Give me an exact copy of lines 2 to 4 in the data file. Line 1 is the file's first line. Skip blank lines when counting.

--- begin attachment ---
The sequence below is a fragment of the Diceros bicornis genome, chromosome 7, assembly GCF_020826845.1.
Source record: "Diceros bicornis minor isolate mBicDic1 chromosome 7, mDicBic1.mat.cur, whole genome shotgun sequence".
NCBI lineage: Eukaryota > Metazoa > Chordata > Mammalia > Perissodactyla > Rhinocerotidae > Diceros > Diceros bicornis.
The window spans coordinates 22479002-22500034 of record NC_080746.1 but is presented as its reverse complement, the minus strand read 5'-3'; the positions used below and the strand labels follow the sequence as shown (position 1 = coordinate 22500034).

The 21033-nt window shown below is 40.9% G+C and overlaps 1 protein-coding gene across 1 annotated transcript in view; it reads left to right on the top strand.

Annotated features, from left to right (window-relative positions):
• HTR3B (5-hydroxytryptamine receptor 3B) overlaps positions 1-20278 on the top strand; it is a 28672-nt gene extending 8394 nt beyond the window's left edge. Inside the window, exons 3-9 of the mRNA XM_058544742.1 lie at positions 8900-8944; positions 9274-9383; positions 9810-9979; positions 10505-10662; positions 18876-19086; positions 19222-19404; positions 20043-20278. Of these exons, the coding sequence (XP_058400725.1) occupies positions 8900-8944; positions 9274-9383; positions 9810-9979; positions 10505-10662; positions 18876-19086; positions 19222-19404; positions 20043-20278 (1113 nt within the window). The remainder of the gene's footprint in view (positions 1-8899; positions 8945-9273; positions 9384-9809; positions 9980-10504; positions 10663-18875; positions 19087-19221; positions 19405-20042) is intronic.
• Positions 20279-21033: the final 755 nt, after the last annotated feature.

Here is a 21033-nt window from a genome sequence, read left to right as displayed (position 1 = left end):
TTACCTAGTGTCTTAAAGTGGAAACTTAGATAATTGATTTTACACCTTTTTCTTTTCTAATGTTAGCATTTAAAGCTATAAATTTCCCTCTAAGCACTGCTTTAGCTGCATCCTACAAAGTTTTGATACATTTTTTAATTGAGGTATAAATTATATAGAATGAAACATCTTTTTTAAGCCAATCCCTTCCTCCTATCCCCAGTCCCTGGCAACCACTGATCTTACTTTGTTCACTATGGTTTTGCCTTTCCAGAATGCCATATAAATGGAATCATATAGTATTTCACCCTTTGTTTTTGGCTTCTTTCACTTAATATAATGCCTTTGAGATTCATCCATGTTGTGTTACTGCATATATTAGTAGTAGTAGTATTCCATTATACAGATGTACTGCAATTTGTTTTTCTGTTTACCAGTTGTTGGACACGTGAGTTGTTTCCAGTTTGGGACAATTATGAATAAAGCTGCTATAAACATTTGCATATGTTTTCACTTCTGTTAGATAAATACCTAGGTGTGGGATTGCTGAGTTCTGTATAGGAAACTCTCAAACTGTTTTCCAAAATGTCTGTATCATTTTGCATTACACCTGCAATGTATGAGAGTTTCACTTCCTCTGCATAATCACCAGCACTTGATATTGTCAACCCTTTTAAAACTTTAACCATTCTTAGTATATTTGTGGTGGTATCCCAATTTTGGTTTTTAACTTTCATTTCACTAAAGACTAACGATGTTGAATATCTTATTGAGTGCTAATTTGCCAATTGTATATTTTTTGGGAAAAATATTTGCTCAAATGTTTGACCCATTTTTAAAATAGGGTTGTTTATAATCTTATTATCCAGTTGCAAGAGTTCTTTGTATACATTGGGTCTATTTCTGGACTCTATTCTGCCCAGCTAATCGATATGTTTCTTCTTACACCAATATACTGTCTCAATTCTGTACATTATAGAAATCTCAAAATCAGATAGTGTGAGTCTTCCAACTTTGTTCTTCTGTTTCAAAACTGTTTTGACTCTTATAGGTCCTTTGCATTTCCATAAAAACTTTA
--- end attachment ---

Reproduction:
Source record: "Diceros bicornis minor isolate mBicDic1 chromosome 7, mDicBic1.mat.cur, whole genome shotgun sequence".
NCBI lineage: Eukaryota > Metazoa > Chordata > Mammalia > Perissodactyla > Rhinocerotidae > Diceros > Diceros bicornis.
The window spans coordinates 22479002-22500034 of record NC_080746.1 but is presented as its reverse complement, the minus strand read 5'-3'; the positions used below and the strand labels follow the sequence as shown (position 1 = coordinate 22500034).